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Corporate Reorganizations

  1. Spinoff
  2. Corporate Inversion
  3. Corporate Lien
  4. Acquisition Accounting

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Corporate Lien: Definition & Meaning

Updated: February 6, 2023

There are many ways to claim back an amount of money that is owed.

However, when a business wants to claim back money that is owed to them by another business, then it can file for a corporate lien.

But what exactly is a corporate lien?

Read on as we take a closer look.

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    • Corporate liens are legal claims that are put against a business.
    • These claims are backed by a court order and filed against a business’s assets.
    • A corporate lien prevents the business selling assets that are attached to the order. This is until the money has been fully repaid.

    What Is a Corporate Lien?

    A corporate lien is a legal claim against a business. It is posed for the purpose of regaining money that is owed to another entity. A corporate lien is most commonly placed on a business for unpaid bills or for a debt that is owed to another business. Corporate liens can also be used to recover back taxes that are owed to the government. 

    It is placed on the debtor company’s assets to record that the company has a single, or a number of outstanding financial obligations. When a business has had a corporate lien claimed against them, this is considered important information for potential buyers and shareholders to know. 

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    How Does a Corporate Lien Work?

    Corporate liens are a type of lien that is used against an organization instead of an individual. Placing a corporate lien against a business requires a court order. This order must agree that the company in question is in debt for money that is owed to another entity.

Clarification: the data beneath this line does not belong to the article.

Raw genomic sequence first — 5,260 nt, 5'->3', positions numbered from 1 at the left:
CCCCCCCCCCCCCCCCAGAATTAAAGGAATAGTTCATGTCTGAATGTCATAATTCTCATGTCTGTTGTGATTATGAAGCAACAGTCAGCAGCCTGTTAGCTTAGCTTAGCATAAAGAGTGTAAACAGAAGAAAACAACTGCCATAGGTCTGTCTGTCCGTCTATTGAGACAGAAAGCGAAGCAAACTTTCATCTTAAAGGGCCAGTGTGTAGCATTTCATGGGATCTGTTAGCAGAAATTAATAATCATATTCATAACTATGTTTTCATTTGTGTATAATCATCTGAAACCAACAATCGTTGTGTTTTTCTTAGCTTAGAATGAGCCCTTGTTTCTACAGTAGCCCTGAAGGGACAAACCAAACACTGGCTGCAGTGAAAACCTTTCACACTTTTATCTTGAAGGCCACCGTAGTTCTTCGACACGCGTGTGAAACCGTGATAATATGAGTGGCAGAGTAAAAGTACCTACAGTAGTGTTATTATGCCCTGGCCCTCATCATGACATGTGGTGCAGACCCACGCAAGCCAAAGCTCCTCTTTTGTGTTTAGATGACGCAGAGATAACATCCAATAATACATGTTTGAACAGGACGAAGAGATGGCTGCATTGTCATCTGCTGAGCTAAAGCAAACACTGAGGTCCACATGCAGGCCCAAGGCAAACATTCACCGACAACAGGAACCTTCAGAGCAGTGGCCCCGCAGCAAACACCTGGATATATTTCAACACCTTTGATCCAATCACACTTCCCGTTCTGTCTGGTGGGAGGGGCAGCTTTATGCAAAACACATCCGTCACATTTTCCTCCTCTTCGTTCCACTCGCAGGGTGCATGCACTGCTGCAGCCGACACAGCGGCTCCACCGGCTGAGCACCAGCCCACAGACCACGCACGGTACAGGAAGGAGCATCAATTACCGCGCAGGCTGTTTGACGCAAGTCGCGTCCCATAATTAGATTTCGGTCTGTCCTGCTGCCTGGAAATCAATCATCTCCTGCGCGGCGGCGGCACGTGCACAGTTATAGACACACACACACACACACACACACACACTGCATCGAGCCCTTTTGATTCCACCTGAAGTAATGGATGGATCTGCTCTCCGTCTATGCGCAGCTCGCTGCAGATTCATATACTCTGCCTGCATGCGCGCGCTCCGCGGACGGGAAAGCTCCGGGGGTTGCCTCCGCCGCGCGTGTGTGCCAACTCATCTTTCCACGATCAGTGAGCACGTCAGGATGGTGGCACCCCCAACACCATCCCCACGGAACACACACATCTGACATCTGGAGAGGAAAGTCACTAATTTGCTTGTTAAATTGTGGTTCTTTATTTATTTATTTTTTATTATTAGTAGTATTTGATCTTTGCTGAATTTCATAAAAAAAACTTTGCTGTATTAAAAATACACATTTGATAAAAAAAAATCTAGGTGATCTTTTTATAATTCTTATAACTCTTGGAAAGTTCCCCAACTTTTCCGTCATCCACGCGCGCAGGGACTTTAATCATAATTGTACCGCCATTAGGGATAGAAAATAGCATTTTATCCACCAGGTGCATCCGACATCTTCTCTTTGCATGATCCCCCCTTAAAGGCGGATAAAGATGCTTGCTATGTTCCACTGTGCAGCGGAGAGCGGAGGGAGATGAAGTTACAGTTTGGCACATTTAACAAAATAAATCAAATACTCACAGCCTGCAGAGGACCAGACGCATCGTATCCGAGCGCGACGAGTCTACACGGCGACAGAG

Once a court order has been put in place that agrees that money is indeed owed, that claim can be filed and attached to the registered assets of the business in question. When a corporate lien is filed, the assets that are subject to the lien can’t be sold freely. This is technically known as no longer being unencumbered. 

    There are certain instances when more than a single outstanding lien can be in place against a business. If the business goes under, the order of the lien holders matters in terms of who it is that will be paid back. 

    The more liens there are on a business, the more risk there is for future lenders. Lenders are far less likely to take on any amount of risk with second and third lien positions as a result of this increased risk. 

    What Is the Difference Between Corporate Liens and Personal Liens?

    Corporate liens work in the same manner as a personal lien. So for example, let’s say that a bank finances a personal automobile loan. The bank will hold a lien on the vehicle to secure the loan should it not be fully paid back. This is essentially putting up collateral to guarantee the loan. 

    In the event that the loan isn’t fully paid off, the credit can take possession of that asset. 

    Personal and corporate loans differ in the fact that a corporate lien can become a form of investment. If a company fails to meet its obligations, investors can purchase the corporate lien and settle the debt with the lender. 

    An example of this is commonly seen in the area of unpaid back taxes. This is where a company suddenly has to pay large amounts in back taxes, plus any further penalties. In cases such as these, investors may step in and negotiate new lending terms to prevent bankruptcy. Should the company then end up having to declare bankruptcy, holders of the corporate lien will most likely be given priority over others waiting in line to be repaid. This includes stockholders.